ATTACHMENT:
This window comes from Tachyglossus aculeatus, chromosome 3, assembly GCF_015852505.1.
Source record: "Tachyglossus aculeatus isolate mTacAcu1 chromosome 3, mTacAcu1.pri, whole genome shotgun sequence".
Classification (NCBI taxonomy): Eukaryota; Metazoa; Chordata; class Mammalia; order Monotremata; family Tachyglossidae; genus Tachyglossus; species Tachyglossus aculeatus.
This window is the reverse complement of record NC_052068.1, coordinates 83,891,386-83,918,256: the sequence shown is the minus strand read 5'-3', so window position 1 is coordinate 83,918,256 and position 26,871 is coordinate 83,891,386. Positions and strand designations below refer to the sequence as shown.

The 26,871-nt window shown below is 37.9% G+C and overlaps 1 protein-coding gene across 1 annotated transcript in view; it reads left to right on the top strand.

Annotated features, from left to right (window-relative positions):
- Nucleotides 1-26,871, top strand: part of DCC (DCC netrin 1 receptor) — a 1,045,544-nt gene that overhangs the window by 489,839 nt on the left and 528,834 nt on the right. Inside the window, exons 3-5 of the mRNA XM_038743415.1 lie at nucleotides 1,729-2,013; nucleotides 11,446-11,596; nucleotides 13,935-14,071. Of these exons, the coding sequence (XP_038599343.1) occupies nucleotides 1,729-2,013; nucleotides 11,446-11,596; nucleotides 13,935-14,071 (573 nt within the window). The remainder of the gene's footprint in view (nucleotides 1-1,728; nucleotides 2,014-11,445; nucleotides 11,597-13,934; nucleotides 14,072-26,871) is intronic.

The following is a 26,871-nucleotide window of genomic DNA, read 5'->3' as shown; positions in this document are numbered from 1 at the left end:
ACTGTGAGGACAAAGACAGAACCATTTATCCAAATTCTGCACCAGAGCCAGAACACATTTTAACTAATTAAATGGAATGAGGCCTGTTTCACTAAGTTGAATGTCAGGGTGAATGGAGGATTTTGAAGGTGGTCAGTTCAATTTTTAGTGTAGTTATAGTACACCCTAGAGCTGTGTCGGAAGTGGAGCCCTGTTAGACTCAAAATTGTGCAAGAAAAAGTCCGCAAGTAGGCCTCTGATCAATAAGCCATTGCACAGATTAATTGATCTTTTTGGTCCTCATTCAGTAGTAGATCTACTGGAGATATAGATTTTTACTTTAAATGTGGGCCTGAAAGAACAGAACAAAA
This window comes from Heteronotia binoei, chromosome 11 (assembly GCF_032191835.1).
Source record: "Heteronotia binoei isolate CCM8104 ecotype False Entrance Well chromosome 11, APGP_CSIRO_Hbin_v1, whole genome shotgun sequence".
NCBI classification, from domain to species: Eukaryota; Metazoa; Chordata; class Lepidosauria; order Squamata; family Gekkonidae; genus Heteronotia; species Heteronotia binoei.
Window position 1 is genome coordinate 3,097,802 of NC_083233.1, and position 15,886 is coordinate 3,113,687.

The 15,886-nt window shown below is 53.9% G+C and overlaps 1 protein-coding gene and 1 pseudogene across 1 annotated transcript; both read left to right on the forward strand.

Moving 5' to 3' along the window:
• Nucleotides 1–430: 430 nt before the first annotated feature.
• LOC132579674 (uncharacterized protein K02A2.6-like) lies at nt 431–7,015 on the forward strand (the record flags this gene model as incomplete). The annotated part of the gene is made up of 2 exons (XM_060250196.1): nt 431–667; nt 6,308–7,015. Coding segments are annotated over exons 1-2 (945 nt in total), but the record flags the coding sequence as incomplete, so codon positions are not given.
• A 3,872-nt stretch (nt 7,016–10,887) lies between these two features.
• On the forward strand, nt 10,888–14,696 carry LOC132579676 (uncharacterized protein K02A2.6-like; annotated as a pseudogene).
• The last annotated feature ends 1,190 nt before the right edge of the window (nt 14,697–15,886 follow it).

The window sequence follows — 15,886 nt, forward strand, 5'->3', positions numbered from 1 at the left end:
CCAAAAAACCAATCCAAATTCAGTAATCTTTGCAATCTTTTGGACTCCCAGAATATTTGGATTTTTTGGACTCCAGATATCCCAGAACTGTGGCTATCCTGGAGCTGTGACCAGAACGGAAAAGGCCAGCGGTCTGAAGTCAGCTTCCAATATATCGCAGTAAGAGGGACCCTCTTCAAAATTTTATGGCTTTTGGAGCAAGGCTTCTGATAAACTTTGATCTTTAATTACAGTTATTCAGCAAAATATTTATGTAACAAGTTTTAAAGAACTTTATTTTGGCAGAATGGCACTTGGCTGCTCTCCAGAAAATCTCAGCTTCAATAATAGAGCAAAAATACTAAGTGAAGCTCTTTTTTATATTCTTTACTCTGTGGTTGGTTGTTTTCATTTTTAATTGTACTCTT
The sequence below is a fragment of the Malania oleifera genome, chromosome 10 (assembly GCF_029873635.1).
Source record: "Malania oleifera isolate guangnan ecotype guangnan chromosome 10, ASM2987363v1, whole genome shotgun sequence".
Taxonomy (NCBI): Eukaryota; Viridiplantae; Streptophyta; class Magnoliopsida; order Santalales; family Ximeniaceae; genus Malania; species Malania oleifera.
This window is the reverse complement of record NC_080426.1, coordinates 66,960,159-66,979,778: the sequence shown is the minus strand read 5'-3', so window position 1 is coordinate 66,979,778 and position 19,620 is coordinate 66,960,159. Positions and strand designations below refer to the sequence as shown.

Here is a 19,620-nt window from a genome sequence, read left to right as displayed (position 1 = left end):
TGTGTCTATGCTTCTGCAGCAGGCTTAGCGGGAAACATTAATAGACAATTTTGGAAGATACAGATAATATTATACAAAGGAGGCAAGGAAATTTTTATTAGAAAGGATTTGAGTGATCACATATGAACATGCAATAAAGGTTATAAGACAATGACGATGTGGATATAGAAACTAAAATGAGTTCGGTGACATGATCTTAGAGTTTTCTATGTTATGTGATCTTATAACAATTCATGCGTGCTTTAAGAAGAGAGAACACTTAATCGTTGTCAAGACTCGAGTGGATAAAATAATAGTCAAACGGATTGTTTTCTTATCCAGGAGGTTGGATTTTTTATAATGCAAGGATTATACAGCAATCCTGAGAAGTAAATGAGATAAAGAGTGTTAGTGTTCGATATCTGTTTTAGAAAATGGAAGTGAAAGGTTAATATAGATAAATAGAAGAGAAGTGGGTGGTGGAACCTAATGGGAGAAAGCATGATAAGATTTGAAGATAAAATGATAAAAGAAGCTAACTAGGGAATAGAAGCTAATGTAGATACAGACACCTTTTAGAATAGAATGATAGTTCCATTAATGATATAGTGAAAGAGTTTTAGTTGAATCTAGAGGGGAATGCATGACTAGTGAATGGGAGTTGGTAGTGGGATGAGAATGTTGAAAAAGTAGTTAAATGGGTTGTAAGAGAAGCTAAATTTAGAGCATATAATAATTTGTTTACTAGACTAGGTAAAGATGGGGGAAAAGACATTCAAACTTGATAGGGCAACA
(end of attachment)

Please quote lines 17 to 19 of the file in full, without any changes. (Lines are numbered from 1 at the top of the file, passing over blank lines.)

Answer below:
• LOC132579674 (uncharacterized protein K02A2.6-like) lies at nt 431–7,015 on the forward strand (the record flags this gene model as incomplete). The annotated part of the gene is made up of 2 exons (XM_060250196.1): nt 431–667; nt 6,308–7,015. Coding segments are annotated over exons 1-2 (945 nt in total), but the record flags the coding sequence as incomplete, so codon positions are not given.
• A 3,872-nt stretch (nt 7,016–10,887) lies between these two features.
• On the forward strand, nt 10,888–14,696 carry LOC132579676 (uncharacterized protein K02A2.6-like; annotated as a pseudogene).